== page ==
Seahouses is a large village on the Northumberland coast some 12 miles north of Alnwick as the seagull flies, and 18 miles south east of Berwick-upon-Tweed. It is a popular leisure destination and can become busy during peak holiday periods. It offers a range of "seaside" attractions in its own right, and is also an ideal touring base for this part of coastal Northumberland. Also popular are the boat trips provided by a number of operators to the Farne Islands, which lie between two and five miles to the north.
Seahouses is a fairly young settlement. North Sunderland, immediately inland, is rather older, though there was little here until the 1800s. The Church of St Paul, in North Sunderland, whose parish includes Seahouses, was built in the early 1830s, and the nearby United Reformed Church was built in 1810. The oldest building in the area is Shoreston Hall, a mile to the north west, which was built in the 1600s. By the mid 1800s, North Sunderland seems to have been a fairly dispersed but still small settlement whose economy was primarily based on coal mining, limestone quarrying and agriculture.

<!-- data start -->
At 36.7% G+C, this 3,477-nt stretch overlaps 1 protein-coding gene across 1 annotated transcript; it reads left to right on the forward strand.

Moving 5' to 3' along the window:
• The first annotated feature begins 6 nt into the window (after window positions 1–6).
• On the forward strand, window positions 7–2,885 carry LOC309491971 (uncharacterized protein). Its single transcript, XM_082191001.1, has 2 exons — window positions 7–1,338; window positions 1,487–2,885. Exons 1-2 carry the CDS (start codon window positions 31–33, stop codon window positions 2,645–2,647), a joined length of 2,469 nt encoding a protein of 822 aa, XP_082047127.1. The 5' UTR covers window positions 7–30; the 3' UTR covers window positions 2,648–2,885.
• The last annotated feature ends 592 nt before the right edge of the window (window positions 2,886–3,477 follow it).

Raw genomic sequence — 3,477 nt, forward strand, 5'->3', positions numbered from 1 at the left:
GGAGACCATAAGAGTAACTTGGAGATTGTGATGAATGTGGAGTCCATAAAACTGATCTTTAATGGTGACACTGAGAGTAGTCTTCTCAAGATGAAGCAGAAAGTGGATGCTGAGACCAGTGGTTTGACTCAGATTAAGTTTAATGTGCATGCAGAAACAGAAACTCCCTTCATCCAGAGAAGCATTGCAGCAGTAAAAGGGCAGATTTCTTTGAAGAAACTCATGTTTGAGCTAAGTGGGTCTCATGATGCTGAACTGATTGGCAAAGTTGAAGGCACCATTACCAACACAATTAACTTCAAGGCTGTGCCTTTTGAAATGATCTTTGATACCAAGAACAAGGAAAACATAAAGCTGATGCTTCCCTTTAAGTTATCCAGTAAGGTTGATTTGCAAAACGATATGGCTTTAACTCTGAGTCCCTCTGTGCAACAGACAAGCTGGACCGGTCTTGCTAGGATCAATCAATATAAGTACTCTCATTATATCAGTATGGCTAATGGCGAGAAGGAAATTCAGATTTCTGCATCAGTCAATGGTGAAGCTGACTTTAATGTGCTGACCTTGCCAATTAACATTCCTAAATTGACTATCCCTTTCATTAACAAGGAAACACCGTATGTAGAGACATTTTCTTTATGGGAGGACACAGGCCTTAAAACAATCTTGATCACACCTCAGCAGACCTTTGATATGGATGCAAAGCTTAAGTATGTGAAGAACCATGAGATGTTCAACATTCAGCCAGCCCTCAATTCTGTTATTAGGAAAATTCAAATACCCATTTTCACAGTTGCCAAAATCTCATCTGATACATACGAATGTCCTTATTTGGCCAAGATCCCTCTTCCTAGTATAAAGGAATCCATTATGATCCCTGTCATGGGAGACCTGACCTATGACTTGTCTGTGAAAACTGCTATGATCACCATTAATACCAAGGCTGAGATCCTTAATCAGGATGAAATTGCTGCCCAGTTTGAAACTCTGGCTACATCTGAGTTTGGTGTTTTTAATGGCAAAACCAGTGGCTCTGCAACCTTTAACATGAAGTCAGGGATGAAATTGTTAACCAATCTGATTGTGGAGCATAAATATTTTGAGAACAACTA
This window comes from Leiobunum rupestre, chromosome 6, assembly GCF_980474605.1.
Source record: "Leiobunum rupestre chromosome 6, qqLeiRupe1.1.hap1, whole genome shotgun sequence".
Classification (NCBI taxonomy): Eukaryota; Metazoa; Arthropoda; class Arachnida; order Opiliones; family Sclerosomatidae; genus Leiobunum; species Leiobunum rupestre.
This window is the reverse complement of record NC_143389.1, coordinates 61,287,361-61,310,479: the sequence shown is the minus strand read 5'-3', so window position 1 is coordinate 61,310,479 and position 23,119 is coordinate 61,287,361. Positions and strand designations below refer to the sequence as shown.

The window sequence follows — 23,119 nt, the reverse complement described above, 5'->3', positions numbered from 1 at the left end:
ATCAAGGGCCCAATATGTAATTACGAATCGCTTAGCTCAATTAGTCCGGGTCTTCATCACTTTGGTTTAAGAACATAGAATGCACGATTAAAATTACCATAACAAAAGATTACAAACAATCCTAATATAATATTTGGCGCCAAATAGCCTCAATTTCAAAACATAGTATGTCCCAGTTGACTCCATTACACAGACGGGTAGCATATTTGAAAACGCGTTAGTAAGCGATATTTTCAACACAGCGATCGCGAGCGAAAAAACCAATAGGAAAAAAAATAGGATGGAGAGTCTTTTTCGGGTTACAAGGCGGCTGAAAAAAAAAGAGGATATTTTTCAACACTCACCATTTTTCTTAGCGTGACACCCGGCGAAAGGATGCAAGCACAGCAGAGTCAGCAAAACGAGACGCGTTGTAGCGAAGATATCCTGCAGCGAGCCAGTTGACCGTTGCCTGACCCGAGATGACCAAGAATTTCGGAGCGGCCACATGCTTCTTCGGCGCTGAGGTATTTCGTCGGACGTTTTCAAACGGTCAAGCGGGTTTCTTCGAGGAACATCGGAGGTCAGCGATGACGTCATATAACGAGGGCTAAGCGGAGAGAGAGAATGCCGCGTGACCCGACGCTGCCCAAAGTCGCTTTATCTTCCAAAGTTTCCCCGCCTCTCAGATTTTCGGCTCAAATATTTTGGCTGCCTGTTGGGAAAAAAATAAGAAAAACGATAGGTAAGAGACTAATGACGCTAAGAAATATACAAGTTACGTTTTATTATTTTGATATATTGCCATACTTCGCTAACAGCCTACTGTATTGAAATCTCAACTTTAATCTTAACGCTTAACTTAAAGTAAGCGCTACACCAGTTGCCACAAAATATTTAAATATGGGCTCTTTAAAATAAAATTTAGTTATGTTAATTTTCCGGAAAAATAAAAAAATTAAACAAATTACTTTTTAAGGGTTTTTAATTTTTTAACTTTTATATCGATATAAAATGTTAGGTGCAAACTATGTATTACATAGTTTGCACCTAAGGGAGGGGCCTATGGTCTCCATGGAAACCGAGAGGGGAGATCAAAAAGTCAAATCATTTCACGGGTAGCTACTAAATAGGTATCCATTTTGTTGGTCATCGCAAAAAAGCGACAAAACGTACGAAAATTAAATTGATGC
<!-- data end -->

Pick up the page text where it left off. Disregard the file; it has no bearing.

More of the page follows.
At the coastal end of North Sunderland was what was originally known as Sea Houses of North Sunderland. A small inner harbour was built here in the 1790s, mainly to service the local lime industry. Lime had long been quarried to the south of North Sunderland, and this was brought to a large block of lime kilns built on the harbourside in 1795. When layered with coal which was extracted from local pits to the west and north of North Sunderland and burned, the result was quicklime, used for making lime mortar; in agriculture for neutralising acid soils and lightening clay soils; as a disinfectant; to make caustic soda and soap; to bleach paper; and (perhaps most remarkably) to make sugar whiter. The lime produced in the limekilns at Sea Houses was loaded onto ships in the harbour for transport to a range of destinations.